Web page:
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How Minnesota’s Procedural Rules Almost Guarantee Derek Chauvin Is Going To Jail

(Mario Tama/Getty Images)

Brianna Lyman News and Commentary Writer
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Former Minneapolis police officer Derek Chauvin knelt on George Floyd’s neck for nearly nine minutes on May 25 while arresting him, killing Floyd in a now-viral video. Chauvin was initially charged with third-degree murder and second-degree manslaughter.

The New Yorker reported that protesters “decried their insufficient severity,” and the charges were later upgraded to second-degree murder. While some have praised the upgraded charges, others have wondered how (or whether) they will stick in court. Chauvin has now pushed to have the charges against him dropped, claiming Floyd died from pre-existing health conditions exacerbated by drug use, according to CNN. Due in part to Minnesota’s “lesser offense” rule, however, Chauvin is almost guaranteed to go to jail.

Too much or not enough?

The escalation of charges was praised by Floyd’s family in a statement obtained by Politico.

“This is a bittersweet moment for the family of George Floyd,” read the statement from the family’s lawyer, Ben Crump. “We are deeply gratified that Attorney General Keith Ellison took decisive action in this case…upgrading the charge against Derek Chauvin to felony second-degree murder. This is a significant step forward on the road to justice, and we are gratified that this important action was brought before George Floyd’s body was laid to rest.”

However, Chauvin’s attorneys argue there is no probable cause to support charges of unintentional second-degree and third-degree murder and second-degree manslaughter. Some agreed with his attorneys, arguing that the elevation of charges would make a just trial and conviction impossible, or at least less likely.

On the other hand, the prosecutors contend that Floyd’s killing deserves a stricter sentence than that recommended by the state guidelines if Chauvin and the other officers involved are found guilty. (RELATED: Final Moments Of George Floyd’s Life Appear To Have Been Caught by Police Body Camera Footage)


The charges against Chauvin

The first charge against Chauvin is “Third Degree Murder – Perpetrating Eminently Dangerous Act and Evincing Depraved Mind.” This charge carries a maximum sentence of not more than 25 years if convicted. This is charged when a defendant murders someone but did not have the intent to kill them.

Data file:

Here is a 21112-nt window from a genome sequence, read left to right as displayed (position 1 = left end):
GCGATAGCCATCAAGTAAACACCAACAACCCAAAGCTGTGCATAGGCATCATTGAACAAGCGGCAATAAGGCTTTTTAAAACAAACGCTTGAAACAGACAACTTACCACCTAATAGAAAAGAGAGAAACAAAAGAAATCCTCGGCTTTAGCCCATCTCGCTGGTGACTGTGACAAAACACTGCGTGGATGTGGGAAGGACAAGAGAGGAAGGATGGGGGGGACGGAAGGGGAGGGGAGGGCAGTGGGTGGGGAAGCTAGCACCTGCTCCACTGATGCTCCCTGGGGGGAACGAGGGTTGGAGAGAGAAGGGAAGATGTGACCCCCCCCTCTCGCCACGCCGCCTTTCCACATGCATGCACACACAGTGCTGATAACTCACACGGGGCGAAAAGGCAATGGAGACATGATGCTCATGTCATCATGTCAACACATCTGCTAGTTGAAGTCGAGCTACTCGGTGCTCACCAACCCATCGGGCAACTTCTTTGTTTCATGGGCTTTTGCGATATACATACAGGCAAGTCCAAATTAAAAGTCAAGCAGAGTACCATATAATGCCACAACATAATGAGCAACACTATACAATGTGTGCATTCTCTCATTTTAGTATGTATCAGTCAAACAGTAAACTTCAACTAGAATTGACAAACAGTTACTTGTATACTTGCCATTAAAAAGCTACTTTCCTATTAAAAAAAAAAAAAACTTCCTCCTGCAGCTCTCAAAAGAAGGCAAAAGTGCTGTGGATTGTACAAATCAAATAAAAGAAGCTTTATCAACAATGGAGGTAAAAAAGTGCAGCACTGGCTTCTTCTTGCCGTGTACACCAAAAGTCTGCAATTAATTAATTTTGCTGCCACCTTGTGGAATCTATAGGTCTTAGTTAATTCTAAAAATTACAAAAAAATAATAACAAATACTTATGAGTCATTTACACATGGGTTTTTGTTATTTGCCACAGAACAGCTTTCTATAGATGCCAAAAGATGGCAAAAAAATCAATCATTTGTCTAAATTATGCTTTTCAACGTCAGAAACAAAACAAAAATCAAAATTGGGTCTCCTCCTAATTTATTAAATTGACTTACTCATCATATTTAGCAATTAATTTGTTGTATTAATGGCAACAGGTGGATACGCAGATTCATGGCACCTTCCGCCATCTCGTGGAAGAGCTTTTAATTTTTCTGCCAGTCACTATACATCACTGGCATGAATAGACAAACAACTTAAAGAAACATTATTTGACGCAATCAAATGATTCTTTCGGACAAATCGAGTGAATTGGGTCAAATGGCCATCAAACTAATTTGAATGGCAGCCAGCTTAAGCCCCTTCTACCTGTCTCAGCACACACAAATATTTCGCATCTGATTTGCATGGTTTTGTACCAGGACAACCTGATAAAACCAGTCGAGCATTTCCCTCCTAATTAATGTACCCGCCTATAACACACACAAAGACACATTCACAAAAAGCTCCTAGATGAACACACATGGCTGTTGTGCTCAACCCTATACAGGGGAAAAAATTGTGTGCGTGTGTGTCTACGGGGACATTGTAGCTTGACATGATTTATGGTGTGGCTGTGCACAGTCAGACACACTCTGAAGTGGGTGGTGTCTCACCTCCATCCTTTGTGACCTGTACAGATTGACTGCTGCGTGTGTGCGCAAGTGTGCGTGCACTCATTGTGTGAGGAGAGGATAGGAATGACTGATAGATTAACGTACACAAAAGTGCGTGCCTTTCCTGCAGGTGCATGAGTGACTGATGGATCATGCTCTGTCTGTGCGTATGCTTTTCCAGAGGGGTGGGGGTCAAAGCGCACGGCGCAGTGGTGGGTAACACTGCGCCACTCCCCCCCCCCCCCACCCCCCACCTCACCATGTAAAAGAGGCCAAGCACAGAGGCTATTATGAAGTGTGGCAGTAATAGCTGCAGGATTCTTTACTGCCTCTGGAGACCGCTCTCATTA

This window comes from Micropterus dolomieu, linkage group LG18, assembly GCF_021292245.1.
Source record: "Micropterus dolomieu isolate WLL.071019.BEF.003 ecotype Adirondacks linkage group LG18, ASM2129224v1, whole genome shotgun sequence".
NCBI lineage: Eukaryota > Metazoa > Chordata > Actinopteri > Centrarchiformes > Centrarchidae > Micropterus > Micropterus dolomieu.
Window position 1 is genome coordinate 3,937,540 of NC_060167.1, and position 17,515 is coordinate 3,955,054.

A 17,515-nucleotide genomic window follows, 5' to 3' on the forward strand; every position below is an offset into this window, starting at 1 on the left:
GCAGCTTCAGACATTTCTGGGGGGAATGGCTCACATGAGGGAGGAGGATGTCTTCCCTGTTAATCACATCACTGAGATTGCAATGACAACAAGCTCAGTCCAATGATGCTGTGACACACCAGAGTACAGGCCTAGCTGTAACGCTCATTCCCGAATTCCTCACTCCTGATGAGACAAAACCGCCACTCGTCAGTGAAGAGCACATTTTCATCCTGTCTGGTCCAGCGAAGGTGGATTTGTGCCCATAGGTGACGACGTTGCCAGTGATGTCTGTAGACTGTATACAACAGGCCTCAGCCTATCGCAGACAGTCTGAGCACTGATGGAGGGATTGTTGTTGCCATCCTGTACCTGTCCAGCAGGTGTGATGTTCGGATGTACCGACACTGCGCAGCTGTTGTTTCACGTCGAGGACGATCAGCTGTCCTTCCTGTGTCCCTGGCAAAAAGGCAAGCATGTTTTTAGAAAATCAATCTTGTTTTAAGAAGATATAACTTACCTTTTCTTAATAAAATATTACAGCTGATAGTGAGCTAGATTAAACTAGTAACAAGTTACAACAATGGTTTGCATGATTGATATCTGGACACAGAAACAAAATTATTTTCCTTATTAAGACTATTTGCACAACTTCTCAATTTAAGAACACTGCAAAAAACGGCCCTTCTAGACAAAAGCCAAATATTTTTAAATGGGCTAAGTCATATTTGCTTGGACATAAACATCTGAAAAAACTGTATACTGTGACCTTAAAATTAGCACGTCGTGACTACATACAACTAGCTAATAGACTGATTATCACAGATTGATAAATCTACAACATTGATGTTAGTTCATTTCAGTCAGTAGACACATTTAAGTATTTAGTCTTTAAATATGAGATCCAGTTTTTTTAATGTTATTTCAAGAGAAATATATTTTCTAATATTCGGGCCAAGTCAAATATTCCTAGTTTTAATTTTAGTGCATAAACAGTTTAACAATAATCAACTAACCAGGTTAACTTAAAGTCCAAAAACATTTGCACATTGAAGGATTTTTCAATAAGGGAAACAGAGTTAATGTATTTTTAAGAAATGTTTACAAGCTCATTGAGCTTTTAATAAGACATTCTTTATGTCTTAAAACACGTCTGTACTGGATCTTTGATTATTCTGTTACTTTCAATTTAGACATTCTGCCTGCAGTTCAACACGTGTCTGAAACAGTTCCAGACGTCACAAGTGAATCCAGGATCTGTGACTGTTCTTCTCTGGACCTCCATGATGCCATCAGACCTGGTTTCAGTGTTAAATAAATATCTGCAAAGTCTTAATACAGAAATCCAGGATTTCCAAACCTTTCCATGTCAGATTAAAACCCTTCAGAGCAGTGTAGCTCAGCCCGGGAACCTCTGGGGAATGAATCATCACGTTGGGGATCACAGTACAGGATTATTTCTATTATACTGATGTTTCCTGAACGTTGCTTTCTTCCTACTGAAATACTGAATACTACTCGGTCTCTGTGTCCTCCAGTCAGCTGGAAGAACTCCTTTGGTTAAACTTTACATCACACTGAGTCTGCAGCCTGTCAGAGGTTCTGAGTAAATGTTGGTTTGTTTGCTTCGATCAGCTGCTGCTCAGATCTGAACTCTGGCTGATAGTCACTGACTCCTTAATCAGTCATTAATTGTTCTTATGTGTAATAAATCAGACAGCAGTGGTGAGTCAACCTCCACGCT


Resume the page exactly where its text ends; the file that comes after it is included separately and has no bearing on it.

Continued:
Third-degree murder charges are applied to anyone who “causes the death of another by perpetrating an act eminently dangerous to others and evening a depraved mind, without regard for human life.” This means prosecutors do not need to prove Chauvin intended for Floyd to die, but rather that kneeling on Floyd’s neck for upwards of nine minutes showed a “depraved mind” and was “eminently dangerous.”

The second charge is “Second Degree Manslaughter – Culpable Negligence Creating Unreasonable Risk.” This charge carries a maximum sentence of 10 years and/or a fine of $20,000. This manslaughter charge falls more along the lines of an individual knowingly engaging in reckless behavior that results in the death of another individual.

The final charge stacked against Chauvin is “Second Degree Murder-Unintentional-While Committing A Felony.” This charge carries a maximum sentence of not more than 40 years if convicted. This is charged when a defendant intentionally kills another individual but the murder was not premeditated. Unlike the other two charges, prosecutors must prove intent, which is notoriously difficult.

The ‘lesser offense’ rule

According to Minnesota procedural laws, even if Chauvin isn’t found guilty of the three aforementioned charges he can still face jail time. The specific law is 631.14 , which says defendants can be charged with a lesser crime.

According to section 631.14, defendants can be charged for a crime in a different degree other than what they were charged. If the jury finds the defendant not guilty of committing a crime, they can still find the defendant “guilty of an attempt to commit it.” If the jury finds the defendant not guilty of murder, they can still find the defendant guilty of manslaughter in any degree.

Technically, Chauvin could be found guilty of first-degree manslaughter since that is the lesser charge to any murder charges.

However, in order for this to occur, there needs to be a rational basis to acquit the defendant on the greater offense and convict the defendant on the lesser offense, which is up to the judge to give the instruction to do so.

The third-degree murder charge is also the lesser offense to the second-degree murder charge, while the manslaughter charge is the lesser offense to both murder charges. Even if prosecutors fail to convict Chauvin on second-degree murder charges, there are still at least three other charges he can be convicted of and sent to jail for.